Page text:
Table 1. Number of bands scored and degree of polymorphism for the primer combinations E + AA/M + CCA, E + AA/M + CCT, E + AG/M + CCA, and E + AG/M + CCT among the 146 enset clones analyzed in the present study. Primer combination E + AA/M E + AA/M E + AG/M E + AG/M + CCA + CCT + CCA + CCT Total Total number of bands scored 49 35 48 48 180 Number of polymorphic bands 30 20 29 25 104 Degree of polymorphism 0.61 0.57 0.60 0.52 0.58 Table 2. Duplication groups (1 to 21) of enset clones based on identical AFLP fingerprinting profiles obtained for the primer combinations E + AA/M + CCA, E + AA/M + CCT, E + AG/M + CCA, and E + AG/M + CCT. Enset clones are denoted by their vernacular name, with their geographic origin in Ethiopia given in parentheses (C = Chena, D = Decha, H = Hadiya, S = Sidama, and W = Wolaita). Clones are categorized in three groups based on similar or related vernacular names (A), duplication within zones (B), and duplication between zones (C). Group Enset clones A. Duplication groups consisting of clones with similar or related vernacular names 1 Chele ariko (C), Tuti ariko (C) 2 Bajo (D), Yahi bajo (D), Woiro (D) 3 Ganji bocho (C), Chele bocho (D) 4 Aei nobo (C), Anami nobo (C), Chele nobo (C), Gebi nobo (C), Machi nobo (C), Neche nobo (C), Goshno (C), Omo (C), Chongo (D) 5 Ketano (C), Katino (C), Akibero (C), Kachichi (C), Choro (D) 6 Bekecho (H), Bokucho (H) B. Duplication groups comprising single zones 7 Ofichi (C), Shelako (C) 8 Shimo (C), Chamero (D) 9 Gayo (D), Wango (D) 10 Geno (D), Utino (D) 11 Kekero (D), Utro (D) 12 Agade (H), Mariye (H) 13 Beneja (H), Kombotra (H) 14 Manduluka (H), Orada (H) 15 Oniya (H), Torora (H), Wordes (H) 16 Woshamaja (H), Zobra (H) 17 Gamechela (S), Warukore (S) C. Duplication groups comprising different zones 18 Hichewi (C), Kapicho (C), Chichia (W) 19 Tayo (D), Birbo (S), Made (S) 20 Bedadeda (H), Dirbo (H), Hayiwona (H), Shewite (S) 21 Eshamwessa (H), Shalakumia (W) Table 3. Cumulative number of enset clones that could be distinguished based on the AFLP data from single primer combinations (one primer pair: E + AA/M + CCA, E + AA/M + CCT, E + AG/M + CCA, and E + AG/M + CCT), and from combined sets of two, three and four primer pairs. The range given in the columns under two and three primer pairs represents the upper and lower values depending on the choice of the second and third primer group, respectively. One primer Two primer Three primer Four primer Primer pairs pair pairs pairs pairs E + AA/M + CCA 69 101-103 105-107 109 E + AA/M + CCT 72 97-101 106-107 109 E + AG/M + CCA 86 101-103 105-107 109 E + AG/M + CCT 59 97-102 105-106 109 Table 4. Mean Jaccard's similarity coefficients based on the AFLP data from the primer combinations E + AA/M + CCA, E + AA/M + CCT, E + AG/M + CCA, and E + AG/M + CCT, providing an indication on the genetic relationships of clones within and between regions. Mean values within and among the five regions (Chena, Decha, Hadiya, Sidama, and Wolaita) studied are presented on the diagonal and below the diagonal, respectively. Standard deviations are given between parentheses. Regions Chena Decha Sidama Hadiya Wolaita Chena 0.84 (0.05) Decha 0.83 (0.05) 0.83 (0.05) Sidama 0.84 (0.03) 0.83 (0.04) 0.85 (0.03) Hadiya 0.84 (0.04) 0.84 (0.04) 0.85 (0.03) 0.86 (0.03) Wolaita 0.84 (0.04) 0.83 (0.04) 0.85 (0.03) 0.84 0.85 (0.03) (0.02)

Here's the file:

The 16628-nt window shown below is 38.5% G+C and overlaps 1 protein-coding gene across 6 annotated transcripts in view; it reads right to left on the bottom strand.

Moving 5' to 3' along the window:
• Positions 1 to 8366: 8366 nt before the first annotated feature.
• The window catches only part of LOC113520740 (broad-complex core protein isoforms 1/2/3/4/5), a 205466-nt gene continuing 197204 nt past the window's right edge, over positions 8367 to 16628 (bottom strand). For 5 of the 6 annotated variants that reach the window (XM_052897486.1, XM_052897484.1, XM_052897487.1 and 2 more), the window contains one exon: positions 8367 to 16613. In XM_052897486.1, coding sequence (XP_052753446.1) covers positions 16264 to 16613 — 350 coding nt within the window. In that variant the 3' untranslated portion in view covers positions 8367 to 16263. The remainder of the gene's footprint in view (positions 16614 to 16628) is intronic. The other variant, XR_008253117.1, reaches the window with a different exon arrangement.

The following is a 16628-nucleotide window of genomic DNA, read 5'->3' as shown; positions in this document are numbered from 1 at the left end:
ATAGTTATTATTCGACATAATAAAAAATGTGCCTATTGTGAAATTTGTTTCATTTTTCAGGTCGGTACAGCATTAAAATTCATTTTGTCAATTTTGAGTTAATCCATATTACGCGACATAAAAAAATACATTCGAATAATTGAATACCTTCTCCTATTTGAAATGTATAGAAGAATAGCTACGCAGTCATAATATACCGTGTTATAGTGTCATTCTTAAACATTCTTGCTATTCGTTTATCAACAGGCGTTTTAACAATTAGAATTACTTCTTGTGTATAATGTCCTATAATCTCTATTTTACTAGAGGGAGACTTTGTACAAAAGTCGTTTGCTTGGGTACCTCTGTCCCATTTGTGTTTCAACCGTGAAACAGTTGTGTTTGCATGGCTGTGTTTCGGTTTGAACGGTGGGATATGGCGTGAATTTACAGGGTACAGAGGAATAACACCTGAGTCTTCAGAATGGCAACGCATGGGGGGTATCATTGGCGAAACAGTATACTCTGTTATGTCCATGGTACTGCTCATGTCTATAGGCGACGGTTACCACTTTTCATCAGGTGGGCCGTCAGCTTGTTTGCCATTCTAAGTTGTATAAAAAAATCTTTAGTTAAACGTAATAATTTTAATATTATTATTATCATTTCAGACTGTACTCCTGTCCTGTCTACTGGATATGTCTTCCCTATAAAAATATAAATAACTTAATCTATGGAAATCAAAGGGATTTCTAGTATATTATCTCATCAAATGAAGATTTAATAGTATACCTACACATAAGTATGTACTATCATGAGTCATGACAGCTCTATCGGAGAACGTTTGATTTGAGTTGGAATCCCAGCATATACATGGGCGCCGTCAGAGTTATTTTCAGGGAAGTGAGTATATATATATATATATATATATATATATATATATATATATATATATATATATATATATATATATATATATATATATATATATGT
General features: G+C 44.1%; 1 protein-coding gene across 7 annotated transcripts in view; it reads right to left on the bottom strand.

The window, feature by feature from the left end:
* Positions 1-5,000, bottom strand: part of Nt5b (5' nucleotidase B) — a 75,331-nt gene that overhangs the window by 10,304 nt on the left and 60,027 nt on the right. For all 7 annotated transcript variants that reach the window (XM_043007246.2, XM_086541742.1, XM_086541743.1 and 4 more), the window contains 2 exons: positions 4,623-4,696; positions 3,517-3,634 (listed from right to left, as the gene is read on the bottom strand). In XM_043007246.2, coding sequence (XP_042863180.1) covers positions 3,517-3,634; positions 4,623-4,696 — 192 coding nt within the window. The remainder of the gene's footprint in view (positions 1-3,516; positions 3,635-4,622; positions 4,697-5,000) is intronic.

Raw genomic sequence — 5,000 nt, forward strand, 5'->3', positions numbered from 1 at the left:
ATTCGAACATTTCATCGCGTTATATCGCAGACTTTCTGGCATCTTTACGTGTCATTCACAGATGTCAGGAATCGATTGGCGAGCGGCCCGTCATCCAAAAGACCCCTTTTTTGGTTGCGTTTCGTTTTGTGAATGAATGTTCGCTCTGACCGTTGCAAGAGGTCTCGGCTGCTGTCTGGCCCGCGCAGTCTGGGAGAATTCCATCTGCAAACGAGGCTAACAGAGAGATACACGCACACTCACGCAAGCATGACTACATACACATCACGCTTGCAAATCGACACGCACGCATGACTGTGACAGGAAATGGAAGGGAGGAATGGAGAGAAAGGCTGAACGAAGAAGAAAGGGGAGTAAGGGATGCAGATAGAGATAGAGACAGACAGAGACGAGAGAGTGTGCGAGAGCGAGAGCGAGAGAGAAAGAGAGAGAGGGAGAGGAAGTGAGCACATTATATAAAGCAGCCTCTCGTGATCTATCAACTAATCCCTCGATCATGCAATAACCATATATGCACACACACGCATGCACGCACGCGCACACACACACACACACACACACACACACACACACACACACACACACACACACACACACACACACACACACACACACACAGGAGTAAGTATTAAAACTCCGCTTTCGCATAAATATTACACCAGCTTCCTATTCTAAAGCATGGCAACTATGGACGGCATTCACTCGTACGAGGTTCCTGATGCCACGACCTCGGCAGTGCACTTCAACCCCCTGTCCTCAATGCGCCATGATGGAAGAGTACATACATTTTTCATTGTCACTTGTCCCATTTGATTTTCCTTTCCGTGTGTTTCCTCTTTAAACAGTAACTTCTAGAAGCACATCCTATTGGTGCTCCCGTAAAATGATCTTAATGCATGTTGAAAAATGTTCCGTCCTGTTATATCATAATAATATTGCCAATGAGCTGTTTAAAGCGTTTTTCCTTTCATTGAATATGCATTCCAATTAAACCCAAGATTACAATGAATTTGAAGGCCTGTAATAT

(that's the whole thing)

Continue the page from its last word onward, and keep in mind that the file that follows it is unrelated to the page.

Abbreviations: AFLP, amplified fragment length polymorphism; AMOVA, analysis of molecular variance; PCR, polymerase chain reaction; SNNPR, Southern Nation, Nationalities, and Peoples' Regional Government; UPGMA, unweighted pair-group method using an arithmetic average.
This study was carried out at the Centre for Genetic Resources, The Netherlands. A. Negash would like to thank the Global Environmental Fund (GEF) for financial assistance provided through the United Nations Development Program (UNDP) for a Ph.D. fellowship. She also gratefully acknowledges the Institute of Biodiversity Conservation and Research for permission to take a study leave. A. Tsegaye acknowledges Crop Physiology Chair of the Wageningen University and Research Centre for providing funds for the molecular analyses, the Norwegian Agency for Development and Co-operation (NORAD) for covering the costs for travel and living allowances, and the Norwegian Universities Committee for Development Research (NUFU) for financing the field work.
The authors also would like to thank Prof. Paul Struik and three anonymous reviewers for helpful comments on an earlier version of the manuscript, and Herman Nijland for helping to prepare the figures of the paper.
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Almaz Negash, Admasu Tsegaye, Rob van Treuren, * and Bert Visser
A. Negash, Inst. of Biodiversity Conservation and Research, P.O. Box 30726, Addis Ababa, Ethiopia; A. Tsegaye, Debub Univ., Awassa College of Agriculture, P.O. Box 5, Awassa. Ethiopia; R. van Treuren and L. Visser, Centre for Genetic Resources, the Netherlands, Plant Research Int., P.O. Box 16, 6700 AA Wageningen, the Netherlands. Received 11 Jan 2001. * Corresponding author (R.vanTreuren@plant. wag-ur.nl).
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|Author:||Negash, Almaz; Tsegaye, Admasu; van Treuren, Rob; Visser, Bert|
|Article Type:||Statistical Data Included|
|Date:||Jul 1, 2002|